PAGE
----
Having a fun little weekend with your top donors is not exactly new. It is widely understood that giving someone a bucketload of money entitles you to a certain level of access to that candidate, and that the more money you give, the more access you expect to get. A few thousand dollars might get you a picture of you and your favored future government official shaking hands; a six-figure sum will get you a weekend of dinners, dancing and golf with your candidate and numerous close advisers.
There were a few other things in the story, though, that stood out a bit. The first is the omnipresence of Super PAC strategist Karl Rove, a man who has done his level best to make American politics meaner, more vapid, and less truthful throughout his long career, but who can only finally come into his own personal Golden Age now that the Supreme Court has declared his style of politics-for-sale to be, officially, the transcendent one:
Bush strategist Karl Rove, who helps run American Crossroads, the well-funded GOP super PAC, is planning to speak at the retreat, said the fundraiser, who was not authorized to speak publicly about the event. Rove’s appearance could raise questions because of campaign finance laws barring any coordination between super PACs and actual campaigns.Could raise questions, they say. No doubt, but coordination rules are so lax already that the two men hardly need to exchange words in order to plan their mutual strategy. Rove's group are the attackers, willing to smear whichever Romney opponent needs smearing the most, in order to advance Romney in any particular state or group. Romney himself can simply content himself with his usual stump speeches, and count on uncoordinated groups to pick up on whichever new talking points his campaign might insert, of their own volition. No, in the case of Karl Rove, this might simply be a case where Mitt Romney just sincerely owes this fellow a few free dinners. And, perhaps, considerably more than that.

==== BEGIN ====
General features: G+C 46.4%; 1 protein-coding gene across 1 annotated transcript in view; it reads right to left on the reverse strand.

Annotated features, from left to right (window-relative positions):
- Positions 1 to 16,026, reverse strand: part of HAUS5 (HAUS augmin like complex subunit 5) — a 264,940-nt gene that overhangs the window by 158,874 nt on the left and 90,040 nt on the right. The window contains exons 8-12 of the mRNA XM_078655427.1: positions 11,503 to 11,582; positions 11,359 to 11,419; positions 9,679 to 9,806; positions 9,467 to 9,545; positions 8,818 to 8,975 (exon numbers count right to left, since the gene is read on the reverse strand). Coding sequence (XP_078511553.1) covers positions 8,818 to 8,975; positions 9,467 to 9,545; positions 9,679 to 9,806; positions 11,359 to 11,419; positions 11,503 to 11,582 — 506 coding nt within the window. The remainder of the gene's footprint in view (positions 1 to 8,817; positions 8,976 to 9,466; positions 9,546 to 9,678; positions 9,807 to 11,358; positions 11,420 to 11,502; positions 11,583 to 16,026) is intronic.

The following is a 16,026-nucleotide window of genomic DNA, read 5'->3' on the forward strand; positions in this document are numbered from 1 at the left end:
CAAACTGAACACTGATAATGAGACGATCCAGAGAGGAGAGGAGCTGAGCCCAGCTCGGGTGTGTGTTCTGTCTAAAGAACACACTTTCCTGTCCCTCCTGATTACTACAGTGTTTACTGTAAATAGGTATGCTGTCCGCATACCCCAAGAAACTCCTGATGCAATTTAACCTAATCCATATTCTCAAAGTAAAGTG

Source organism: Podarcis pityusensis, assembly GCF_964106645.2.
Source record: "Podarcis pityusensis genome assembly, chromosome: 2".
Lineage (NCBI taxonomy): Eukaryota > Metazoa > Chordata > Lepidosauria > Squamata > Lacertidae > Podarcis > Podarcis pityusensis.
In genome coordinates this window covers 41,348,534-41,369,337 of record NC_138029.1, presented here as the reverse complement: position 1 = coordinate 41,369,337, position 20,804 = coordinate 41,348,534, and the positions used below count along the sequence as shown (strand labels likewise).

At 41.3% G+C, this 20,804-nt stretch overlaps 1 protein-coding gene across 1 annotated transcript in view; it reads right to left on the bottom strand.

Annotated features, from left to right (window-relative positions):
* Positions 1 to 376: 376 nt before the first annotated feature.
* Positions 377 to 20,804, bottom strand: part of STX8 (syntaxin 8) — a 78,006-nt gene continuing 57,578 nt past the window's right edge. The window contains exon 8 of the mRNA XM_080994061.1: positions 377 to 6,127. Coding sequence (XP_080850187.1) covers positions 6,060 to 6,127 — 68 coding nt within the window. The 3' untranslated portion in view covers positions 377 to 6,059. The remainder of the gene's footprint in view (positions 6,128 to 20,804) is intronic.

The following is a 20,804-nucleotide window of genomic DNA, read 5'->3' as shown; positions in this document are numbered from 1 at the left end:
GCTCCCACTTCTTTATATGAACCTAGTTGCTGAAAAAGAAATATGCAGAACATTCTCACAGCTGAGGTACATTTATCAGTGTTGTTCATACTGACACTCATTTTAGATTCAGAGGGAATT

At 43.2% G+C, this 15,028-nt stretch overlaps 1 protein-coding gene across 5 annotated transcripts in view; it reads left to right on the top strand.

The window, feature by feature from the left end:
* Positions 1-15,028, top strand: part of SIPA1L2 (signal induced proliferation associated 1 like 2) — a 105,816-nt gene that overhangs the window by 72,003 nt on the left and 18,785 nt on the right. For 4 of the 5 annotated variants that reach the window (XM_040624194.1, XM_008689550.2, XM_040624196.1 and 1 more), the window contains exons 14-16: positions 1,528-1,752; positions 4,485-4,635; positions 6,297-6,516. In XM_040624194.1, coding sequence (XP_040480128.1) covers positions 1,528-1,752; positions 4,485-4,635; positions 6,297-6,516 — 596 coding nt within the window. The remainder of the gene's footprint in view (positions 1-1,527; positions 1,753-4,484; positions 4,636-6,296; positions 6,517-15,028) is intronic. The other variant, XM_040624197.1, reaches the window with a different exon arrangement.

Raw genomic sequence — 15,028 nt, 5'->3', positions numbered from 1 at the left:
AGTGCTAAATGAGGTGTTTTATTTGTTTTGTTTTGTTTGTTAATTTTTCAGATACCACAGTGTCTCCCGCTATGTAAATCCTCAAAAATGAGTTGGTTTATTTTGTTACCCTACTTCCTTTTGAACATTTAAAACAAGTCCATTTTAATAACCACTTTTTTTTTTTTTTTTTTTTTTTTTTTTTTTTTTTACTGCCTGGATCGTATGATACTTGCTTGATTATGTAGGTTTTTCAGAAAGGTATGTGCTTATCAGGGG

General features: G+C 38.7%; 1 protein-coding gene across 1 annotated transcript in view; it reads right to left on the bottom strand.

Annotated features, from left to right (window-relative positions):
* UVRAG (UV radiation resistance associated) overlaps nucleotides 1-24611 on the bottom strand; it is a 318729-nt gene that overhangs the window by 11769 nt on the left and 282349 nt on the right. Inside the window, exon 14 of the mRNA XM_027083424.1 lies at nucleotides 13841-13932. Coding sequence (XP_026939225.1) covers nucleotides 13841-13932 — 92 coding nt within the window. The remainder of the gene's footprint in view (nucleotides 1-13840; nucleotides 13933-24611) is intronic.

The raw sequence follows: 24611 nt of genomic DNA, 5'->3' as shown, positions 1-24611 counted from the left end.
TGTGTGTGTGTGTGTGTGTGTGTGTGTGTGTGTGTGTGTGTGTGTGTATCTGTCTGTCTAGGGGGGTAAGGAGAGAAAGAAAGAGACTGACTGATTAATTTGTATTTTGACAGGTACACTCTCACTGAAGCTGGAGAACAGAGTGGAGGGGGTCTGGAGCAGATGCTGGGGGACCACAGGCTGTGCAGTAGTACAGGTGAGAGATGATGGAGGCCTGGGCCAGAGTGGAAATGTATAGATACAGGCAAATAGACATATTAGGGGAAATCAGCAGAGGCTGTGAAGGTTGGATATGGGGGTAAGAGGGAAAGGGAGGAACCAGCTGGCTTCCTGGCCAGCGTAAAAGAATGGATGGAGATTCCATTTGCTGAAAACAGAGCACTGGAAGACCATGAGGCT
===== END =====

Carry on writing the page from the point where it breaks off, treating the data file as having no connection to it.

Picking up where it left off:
But Rove is not the only Bush-era figure who will be at the retreat. On the contrary, the program reads like a Bush family reunion:
Other guests slated to appear include former secretaries of state Condoleezza Rice and James A. Baker III, former Florida governor Jeb Bush, Republican strategist Mary Matalin and conservative political commentators Bill Kristol and Fred Barnes.From the people who brought you the Iraq War, and who tried mightily to sell it, defenders all of the worst presidency since we first started debating what a "worst presidency" might entail, now presenting Mitt Romney! The newest model in a long line of Republicans, Mitt Romney will bring you all the fresh, new ideas of ten and twenty years ago, repackaged for today's modern tastes.
Many of the fundraisers themselves, no doubt, are veterans of the Bush years. And the other stars of the event are hardly outsiders in the Republican Party, either. Even the young upstarts are hardly upstarts, but people who have been carefully groomed and cultivated—in the Jindal case, to hilarious results, and in the Ryan case, as a true celebration of the Republican Party's final triumph over the principles of grade-school math.